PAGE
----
African economic growth was stable last year, and it is expected to pick up in the next two years. However, the African economies have been urged to address human capital development, in particular, the youth joblessness that is frustrating Africa’s promising potential, said the African Development Bank’s 2020 African Economic Outlook released on Thursday.
The resource rich continent’s growth remained stable in 2019 at 3.4 percent and is on course to pick up to 3.9 percent in 2020 and 4.1 percent in 2021. The slower than expected growth is partly due to the moderate expansion of the continent’s “big five” — Algeria, Egypt, Morocco, Nigeria, and South Africa – whose joint growth was an average rate of 3.1 percent, compared with the average of 4 percent for the rest of the continent.
According to the report, last year, for the first time in a decade, investment expenditure, rather than consumption, accounted for over 50 percent of gross domestic product (GDP) growth. Overall, the forecast described the continent’s growth fundamentals as improved, driven by a gradual shift toward investments and net exports, and away from private consumption.
East Africa maintained its lead as the continent’s fastest-growing region, with average growth estimated at 5 percent in 2019. North Africa was the second fastest, at 4.1 percent, while West Africa’s growth rose to 3.7 percent in 2019, up from 3.4 percent the year before. Central Africa grew at 3.2 percent in 2019, up from 2.7 percent in 2018, while Southern Africa’s growth slowed considerably over the same period, from 1.2 percent to 0.7 percent, dragged down by the devastating cyclones Idai and Kenneth.
The infrastructure focused financing bank said the shift from consumer to investment led growth can help sustain and potentially accelerate future growth in Africa, and increase the continent’s current and future productive base, while improving productivity of the workforce.
The Bank’s flagship publication, published annually since 2003, made fresh calls for swift action to address human capital development in African countries, where the quantity and quality of human capital is much lower than in other regions of the world.
The report also noted the urgent need for capacity building and offers several policy recommendations, which include that states invest more in education and infrastructure to reap the highest returns in long-term GDP growth. Developing a demand-driven productive workforce to meet industry needs, is another essential requirement, said the report.
“Africa needs to build skills in information and communication technology and in science, technology, engineering, and mathematics. The Fourth Industrial Revolution will place increasing demands on educational systems that are producing graduates versed in these skills,”.
With a bulging youthful population, AFDB says to maintain the current level of unemployment, Africa needs to create at least 12 million jobs every year.
“Youth unemployment must be given top priority. With 12 million graduates entering the labour market each year and only 3 million of them getting jobs, the mountain of youth unemployment is rising annually,” said Akinwumi Adesina, African Development Bank President, during the launch of the report.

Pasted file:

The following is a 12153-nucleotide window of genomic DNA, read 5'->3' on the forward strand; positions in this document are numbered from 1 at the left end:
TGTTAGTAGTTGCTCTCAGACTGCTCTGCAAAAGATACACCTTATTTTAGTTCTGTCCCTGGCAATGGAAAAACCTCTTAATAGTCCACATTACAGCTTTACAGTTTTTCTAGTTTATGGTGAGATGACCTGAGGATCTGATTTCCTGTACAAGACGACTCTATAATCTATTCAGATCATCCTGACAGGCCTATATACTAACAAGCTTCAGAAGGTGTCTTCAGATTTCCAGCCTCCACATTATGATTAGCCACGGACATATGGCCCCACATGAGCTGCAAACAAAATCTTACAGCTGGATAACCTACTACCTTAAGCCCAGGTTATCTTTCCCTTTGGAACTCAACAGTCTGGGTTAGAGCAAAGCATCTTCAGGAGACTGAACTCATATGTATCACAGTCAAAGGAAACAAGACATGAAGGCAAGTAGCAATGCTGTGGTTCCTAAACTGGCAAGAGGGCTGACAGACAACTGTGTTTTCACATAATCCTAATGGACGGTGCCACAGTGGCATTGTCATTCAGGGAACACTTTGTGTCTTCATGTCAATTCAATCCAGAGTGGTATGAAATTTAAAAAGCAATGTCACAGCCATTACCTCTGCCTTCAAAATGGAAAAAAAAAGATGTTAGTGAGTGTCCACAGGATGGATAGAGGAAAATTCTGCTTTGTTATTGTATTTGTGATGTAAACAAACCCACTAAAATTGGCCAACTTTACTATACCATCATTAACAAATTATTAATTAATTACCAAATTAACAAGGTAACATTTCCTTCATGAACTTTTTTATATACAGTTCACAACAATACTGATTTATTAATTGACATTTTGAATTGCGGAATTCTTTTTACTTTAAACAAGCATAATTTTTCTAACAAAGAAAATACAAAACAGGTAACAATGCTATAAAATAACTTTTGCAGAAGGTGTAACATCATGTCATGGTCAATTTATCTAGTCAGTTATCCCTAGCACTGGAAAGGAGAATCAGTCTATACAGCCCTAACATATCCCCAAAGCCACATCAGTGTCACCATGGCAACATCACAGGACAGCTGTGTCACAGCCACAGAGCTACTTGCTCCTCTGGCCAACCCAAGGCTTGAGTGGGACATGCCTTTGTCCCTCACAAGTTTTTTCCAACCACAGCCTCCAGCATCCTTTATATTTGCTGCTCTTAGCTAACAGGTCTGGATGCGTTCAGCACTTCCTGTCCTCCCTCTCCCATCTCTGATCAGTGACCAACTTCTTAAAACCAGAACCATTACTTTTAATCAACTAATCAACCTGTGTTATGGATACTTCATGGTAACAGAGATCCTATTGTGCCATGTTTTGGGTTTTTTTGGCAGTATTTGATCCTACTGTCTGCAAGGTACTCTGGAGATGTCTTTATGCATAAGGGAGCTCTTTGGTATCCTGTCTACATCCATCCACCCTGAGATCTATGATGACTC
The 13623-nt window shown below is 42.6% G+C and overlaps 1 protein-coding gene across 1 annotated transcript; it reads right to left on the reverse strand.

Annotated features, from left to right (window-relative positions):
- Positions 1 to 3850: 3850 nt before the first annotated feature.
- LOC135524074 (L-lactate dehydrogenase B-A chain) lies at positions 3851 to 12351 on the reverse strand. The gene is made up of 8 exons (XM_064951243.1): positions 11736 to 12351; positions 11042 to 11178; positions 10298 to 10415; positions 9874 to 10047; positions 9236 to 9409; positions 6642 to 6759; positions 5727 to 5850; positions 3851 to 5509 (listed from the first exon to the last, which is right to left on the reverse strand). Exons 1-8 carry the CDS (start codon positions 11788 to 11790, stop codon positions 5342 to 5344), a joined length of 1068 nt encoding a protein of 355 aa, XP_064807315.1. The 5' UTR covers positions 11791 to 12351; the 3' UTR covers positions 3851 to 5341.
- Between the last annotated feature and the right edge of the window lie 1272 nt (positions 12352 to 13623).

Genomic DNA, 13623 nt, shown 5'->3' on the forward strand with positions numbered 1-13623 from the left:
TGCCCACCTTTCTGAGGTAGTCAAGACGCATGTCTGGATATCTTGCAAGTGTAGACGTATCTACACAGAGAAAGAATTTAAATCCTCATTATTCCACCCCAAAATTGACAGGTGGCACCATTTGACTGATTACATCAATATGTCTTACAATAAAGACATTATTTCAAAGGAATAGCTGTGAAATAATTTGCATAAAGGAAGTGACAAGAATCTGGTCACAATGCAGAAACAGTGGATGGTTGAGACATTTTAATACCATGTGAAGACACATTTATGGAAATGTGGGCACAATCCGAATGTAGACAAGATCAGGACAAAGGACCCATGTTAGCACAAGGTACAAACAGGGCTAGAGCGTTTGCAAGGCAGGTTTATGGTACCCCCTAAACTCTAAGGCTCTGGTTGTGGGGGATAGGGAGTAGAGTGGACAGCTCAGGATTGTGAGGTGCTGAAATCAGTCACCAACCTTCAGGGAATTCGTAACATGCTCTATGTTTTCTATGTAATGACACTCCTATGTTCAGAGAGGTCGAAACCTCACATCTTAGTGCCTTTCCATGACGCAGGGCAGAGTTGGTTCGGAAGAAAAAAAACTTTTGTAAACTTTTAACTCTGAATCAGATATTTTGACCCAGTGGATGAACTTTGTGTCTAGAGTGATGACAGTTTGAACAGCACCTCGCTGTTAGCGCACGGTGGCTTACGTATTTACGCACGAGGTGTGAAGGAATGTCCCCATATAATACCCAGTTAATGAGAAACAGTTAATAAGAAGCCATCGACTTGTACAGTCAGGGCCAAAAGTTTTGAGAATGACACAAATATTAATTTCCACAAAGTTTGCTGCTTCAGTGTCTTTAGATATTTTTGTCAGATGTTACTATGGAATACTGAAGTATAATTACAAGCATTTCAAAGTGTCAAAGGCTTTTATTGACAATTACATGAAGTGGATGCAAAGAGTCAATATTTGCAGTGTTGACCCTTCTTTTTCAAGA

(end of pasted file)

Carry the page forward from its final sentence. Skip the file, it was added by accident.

The findings from the report rings true for economies like Botswana which are struggling to absorb its growing young population in the labour market. This month, Statistics Botswana’s quarterly Multi-topic Survey, which covered 2019’s third quarter showed that 20.7 percent of the economically active people were without jobs. The most affected has been the young people, accounting for 26.7 percent of the unemployment rate.
According to the International Labour Organisation (ILO), Botswana’s high youth unemployment rate places it in the tenth position of countries hard hit by unemployment.
The diamond dependent economy could find itself with a crisis in the next ten years as the future supply of labour continues increasing. According to the labour survey, about 30.6 percent of the economically inactive population or 193,172, is made up of students who will later need jobs. Furthermore, the 20.7 percent unemployment rate does not include discouraged job seekers, which are estimated to be above 100,000.
With a growing Gini Coefficient, which measures inequality, Botswana is counted among the top three most unequal countries when it comes to income and opportunities, a situation which has been made worse by the declining standards of education.
Last week, president Mokgweetsi Masisi angered many of the unemployed youth when he said it was not government’s responsibility to create jobs. Masisi said his role is to facilitate a conducive environment that will have the private sector generating the needed jobs. However, the private sector in Botswana has proved weak, dominated by multinationals that are not making the right investment in the country as most of the profits are shipped to foreign shareholders.
“As we enter a new decade, the African Development Bank looks to our people. Africa is blessed with resources, but its future lies in its people. Education is the great equaliser. Only by developing our workforce will we make a dent in poverty, close the income gap between rich and poor, and adopt new technologies to create jobs in knowledge-intensive sectors,” said Hanan Morsy, Director of the Macroeconomic Policy, Forecasting and Research Department at the Bank.